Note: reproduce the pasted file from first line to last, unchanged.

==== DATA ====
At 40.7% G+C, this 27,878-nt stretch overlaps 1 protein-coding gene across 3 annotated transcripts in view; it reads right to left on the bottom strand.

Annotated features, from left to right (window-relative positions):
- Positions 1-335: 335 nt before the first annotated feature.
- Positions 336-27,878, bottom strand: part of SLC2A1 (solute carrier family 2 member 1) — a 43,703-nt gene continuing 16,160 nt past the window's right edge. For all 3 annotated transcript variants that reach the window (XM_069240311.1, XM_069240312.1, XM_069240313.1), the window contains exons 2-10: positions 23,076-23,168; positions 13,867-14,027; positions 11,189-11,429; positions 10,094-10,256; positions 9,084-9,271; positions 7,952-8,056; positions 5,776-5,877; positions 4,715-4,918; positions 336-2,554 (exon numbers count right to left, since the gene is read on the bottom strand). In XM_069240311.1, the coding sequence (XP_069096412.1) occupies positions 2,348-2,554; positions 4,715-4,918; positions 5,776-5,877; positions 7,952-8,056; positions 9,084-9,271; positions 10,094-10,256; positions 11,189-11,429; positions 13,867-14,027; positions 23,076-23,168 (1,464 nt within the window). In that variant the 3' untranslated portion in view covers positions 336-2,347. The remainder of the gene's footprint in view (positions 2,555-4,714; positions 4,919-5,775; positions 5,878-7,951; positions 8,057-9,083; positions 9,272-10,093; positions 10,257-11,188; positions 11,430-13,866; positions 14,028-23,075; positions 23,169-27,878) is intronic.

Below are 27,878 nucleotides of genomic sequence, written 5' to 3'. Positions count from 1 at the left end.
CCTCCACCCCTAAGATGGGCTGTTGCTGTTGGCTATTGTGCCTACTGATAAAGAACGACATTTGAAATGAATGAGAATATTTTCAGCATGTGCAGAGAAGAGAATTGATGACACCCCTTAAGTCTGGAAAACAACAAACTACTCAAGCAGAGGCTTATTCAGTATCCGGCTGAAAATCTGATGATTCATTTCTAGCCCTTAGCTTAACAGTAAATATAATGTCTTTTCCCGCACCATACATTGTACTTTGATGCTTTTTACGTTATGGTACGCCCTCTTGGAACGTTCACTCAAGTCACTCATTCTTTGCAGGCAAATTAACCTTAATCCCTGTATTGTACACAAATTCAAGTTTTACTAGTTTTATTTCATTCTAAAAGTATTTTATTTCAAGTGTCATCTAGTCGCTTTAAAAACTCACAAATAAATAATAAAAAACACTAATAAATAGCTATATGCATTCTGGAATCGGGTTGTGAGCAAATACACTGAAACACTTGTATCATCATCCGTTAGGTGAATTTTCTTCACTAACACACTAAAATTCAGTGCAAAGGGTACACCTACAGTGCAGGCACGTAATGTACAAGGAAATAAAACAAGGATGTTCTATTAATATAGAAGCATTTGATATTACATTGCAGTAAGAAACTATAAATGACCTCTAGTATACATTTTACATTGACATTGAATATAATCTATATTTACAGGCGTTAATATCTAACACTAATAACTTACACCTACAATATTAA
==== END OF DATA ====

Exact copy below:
At 40.7% G+C, this 27,878-nt stretch overlaps 1 protein-coding gene across 3 annotated transcripts in view; it reads right to left on the bottom strand.

Annotated features, from left to right (window-relative positions):
- Positions 1-335: 335 nt before the first annotated feature.
- Positions 336-27,878, bottom strand: part of SLC2A1 (solute carrier family 2 member 1) — a 43,703-nt gene continuing 16,160 nt past the window's right edge. For all 3 annotated transcript variants that reach the window (XM_069240311.1, XM_069240312.1, XM_069240313.1), the window contains exons 2-10: positions 23,076-23,168; positions 13,867-14,027; positions 11,189-11,429; positions 10,094-10,256; positions 9,084-9,271; positions 7,952-8,056; positions 5,776-5,877; positions 4,715-4,918; positions 336-2,554 (exon numbers count right to left, since the gene is read on the bottom strand). In XM_069240311.1, the coding sequence (XP_069096412.1) occupies positions 2,348-2,554; positions 4,715-4,918; positions 5,776-5,877; positions 7,952-8,056; positions 9,084-9,271; positions 10,094-10,256; positions 11,189-11,429; positions 13,867-14,027; positions 23,076-23,168 (1,464 nt within the window). In that variant the 3' untranslated portion in view covers positions 336-2,347. The remainder of the gene's footprint in view (positions 2,555-4,714; positions 4,919-5,775; positions 5,878-7,951; positions 8,057-9,083; positions 9,272-10,093; positions 10,257-11,188; positions 11,430-13,866; positions 14,028-23,075; positions 23,169-27,878) is intronic.

Below are 27,878 nucleotides of genomic sequence, written 5' to 3'. Positions count from 1 at the left end.
CCTCCACCCCTAAGATGGGCTGTTGCTGTTGGCTATTGTGCCTACTGATAAAGAACGACATTTGAAATGAATGAGAATATTTTCAGCATGTGCAGAGAAGAGAATTGATGACACCCCTTAAGTCTGGAAAACAACAAACTACTCAAGCAGAGGCTTATTCAGTATCCGGCTGAAAATCTGATGATTCATTTCTAGCCCTTAGCTTAACAGTAAATATAATGTCTTTTCCCGCACCATACATTGTACTTTGATGCTTTTTACGTTATGGTACGCCCTCTTGGAACGTTCACTCAAGTCACTCATTCTTTGCAGGCAAATTAACCTTAATCCCTGTATTGTACACAAATTCAAGTTTTACTAGTTTTATTTCATTCTAAAAGTATTTTATTTCAAGTGTCATCTAGTCGCTTTAAAAACTCACAAATAAATAATAAAAAACACTAATAAATAGCTATATGCATTCTGGAATCGGGTTGTGAGCAAATACACTGAAACACTTGTATCATCATCCGTTAGGTGAATTTTCTTCACTAACACACTAAAATTCAGTGCAAAGGGTACACCTACAGTGCAGGCACGTAATGTACAAGGAAATAAAACAAGGATGTTCTATTAATATAGAAGCATTTGATATTACATTGCAGTAAGAAACTATAAATGACCTCTAGTATACATTTTACATTGACATTGAATATAATCTATATTTACAGGCGTTAATATCTAACACTAATAACTTACACCTACAATATTAA